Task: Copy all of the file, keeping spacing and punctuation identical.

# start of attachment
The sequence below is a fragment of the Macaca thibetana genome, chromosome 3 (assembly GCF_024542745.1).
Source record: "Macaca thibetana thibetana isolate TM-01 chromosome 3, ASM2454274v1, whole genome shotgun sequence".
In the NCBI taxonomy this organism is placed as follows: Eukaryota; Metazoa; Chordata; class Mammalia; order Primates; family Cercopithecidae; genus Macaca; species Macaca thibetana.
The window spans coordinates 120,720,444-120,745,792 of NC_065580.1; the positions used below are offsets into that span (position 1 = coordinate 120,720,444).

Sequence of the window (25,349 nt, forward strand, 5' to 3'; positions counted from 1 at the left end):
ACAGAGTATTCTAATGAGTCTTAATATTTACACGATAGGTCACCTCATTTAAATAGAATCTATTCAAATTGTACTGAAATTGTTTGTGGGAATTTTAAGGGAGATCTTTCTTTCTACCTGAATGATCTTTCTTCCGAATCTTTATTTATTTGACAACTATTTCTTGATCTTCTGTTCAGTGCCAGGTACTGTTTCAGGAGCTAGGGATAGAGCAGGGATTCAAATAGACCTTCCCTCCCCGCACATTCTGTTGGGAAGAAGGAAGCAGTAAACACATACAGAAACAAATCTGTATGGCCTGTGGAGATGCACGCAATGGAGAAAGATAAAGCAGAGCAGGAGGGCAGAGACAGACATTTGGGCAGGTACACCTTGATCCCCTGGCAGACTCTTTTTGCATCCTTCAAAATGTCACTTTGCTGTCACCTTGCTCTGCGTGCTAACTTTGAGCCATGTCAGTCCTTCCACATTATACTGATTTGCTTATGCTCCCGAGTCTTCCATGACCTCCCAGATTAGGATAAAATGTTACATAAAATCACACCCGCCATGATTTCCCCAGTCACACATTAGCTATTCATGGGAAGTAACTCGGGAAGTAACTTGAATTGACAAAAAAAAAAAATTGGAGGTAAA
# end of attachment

The sequence below is a fragment of the Macaca thibetana genome, chromosome 3 (assembly GCF_024542745.1).
Source record: "Macaca thibetana thibetana isolate TM-01 chromosome 3, ASM2454274v1, whole genome shotgun sequence".
In the NCBI taxonomy this organism is placed as follows: Eukaryota; Metazoa; Chordata; class Mammalia; order Primates; family Cercopithecidae; genus Macaca; species Macaca thibetana.
The window spans coordinates 120,720,444-120,745,792 of NC_065580.1; the positions used below are offsets into that span (position 1 = coordinate 120,720,444).

Sequence of the window (25,349 nt, forward strand, 5' to 3'; positions counted from 1 at the left end):
ACAGAGTATTCTAATGAGTCTTAATATTTACACGATAGGTCACCTCATTTAAATAGAATCTATTCAAATTGTACTGAAATTGTTTGTGGGAATTTTAAGGGAGATCTTTCTTTCTACCTGAATGATCTTTCTTCCGAATCTTTATTTATTTGACAACTATTTCTTGATCTTCTGTTCAGTGCCAGGTACTGTTTCAGGAGCTAGGGATAGAGCAGGGATTCAAATAGACCTTCCCTCCCCGCACATTCTGTTGGGAAGAAGGAAGCAGTAAACACATACAGAAACAAATCTGTATGGCCTGTGGAGATGCACGCAATGGAGAAAGATAAAGCAGAGCAGGAGGGCAGAGACAGACATTTGGGCAGGTACACCTTGATCCCCTGGCAGACTCTTTTTGCATCCTTCAAAATGTCACTTTGCTGTCACCTTGCTCTGCGTGCTAACTTTGAGCCATGTCAGTCCTTCCACATTATACTGATTTGCTTATGCTCCCGAGTCTTCCATGACCTCCCAGATTAGGATAAAATGTTACATAAAATCACACCCGCCATGATTTCCCCAGTCACACATTAGCTATTCATGGGAAGTAACTCGGGAAGTAACTTGAATTGACAAAAAAAAAAAATTGGAGGTAAA